YP-84A Thunderjet

s/n 45-59494

Republic Aviation’s first venture into jet aircraft was the P-84. The original plan called for a redesign of the famous P-47. When it was determined that the airframe of the P-47 was not suitable for conversion to a jet engine, a totally new design resulted in the XP-84 which first flew in 1946. The aircraft benefitted from new technology in the ducting and intake designs. The P-84 was the first jet to make use of a nose intake.   The USAAF ordered 25 service test and 75 production airplanes. The original order was changed to 15 test models. The new model had a greater gross weight and an engine change to the J35 GE7 turbojet. Later models received the same basic engine built by Allison. The Air Force took delivery of the first 15 YP-84A Models in 1947. The Thunderjet was the first of the modern jet fighters with duralumin skin, pressurized cockpit, and an ejection seat for high-speed emergency exits.   In 1948, the “P” designations were changed by the Air Force to “F”. Several models followed and the F-84 Thunderjet became one of the fighter planes of the Korean War. Later versions were redesigned with swept wings to improve their performance against the Russian fighters of the day.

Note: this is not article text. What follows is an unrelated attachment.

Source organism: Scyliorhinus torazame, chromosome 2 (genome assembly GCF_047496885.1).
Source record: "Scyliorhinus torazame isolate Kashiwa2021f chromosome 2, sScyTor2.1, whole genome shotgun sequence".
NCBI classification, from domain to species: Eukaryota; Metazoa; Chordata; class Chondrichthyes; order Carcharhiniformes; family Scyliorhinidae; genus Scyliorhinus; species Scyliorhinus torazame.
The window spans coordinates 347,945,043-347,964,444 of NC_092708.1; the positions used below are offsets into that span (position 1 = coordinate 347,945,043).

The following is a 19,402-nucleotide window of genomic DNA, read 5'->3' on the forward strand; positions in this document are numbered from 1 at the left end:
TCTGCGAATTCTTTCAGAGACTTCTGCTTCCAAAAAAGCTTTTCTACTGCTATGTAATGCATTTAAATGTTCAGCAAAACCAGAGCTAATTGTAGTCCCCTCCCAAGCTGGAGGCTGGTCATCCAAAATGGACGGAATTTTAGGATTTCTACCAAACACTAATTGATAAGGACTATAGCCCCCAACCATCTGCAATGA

Manufactured by Republic Aviation, Farmingdale, NY and delivered to the USAAF on 15 April 1947


April 1947 To 611th AAF Base Unit (Air Proving Command) Eglin AAFB, FL
December 1947 To 605th AF Base Unit (APGC) Eglin AAFB, FL
July 1948 To 320th Proof Test Squadron (APGC) Eglin AFB (to YF-84A
October 1948 To 3345th Technical Training Wing (Air Training Command) Chanute AFB, IL
July 1949 To ground instructional airframe and dropped from inventory.
1969 Renumbered 488656 by the Air Force.



Average Cost: $212,000
Crew: 1 Pilot
Wingspan: 33 ft. 7 1/4 in.
Length: 43 ft 4 3/4 in
Height: 14 ft 5 in
Weight:  15,227 lbs.
Engine: One Allison J35-A-15 turbojets
Speed: Cruise 535 MPH, Max: 695 MPH
Service Ceiling: 43,420 feet
Range: 1,900 miles
Armament: 6 .50 .cal machine guns; 6,000 lb payload


This aircraft is on loan to the Chanute Air Museum from the National Museum of the Unites States Air Force.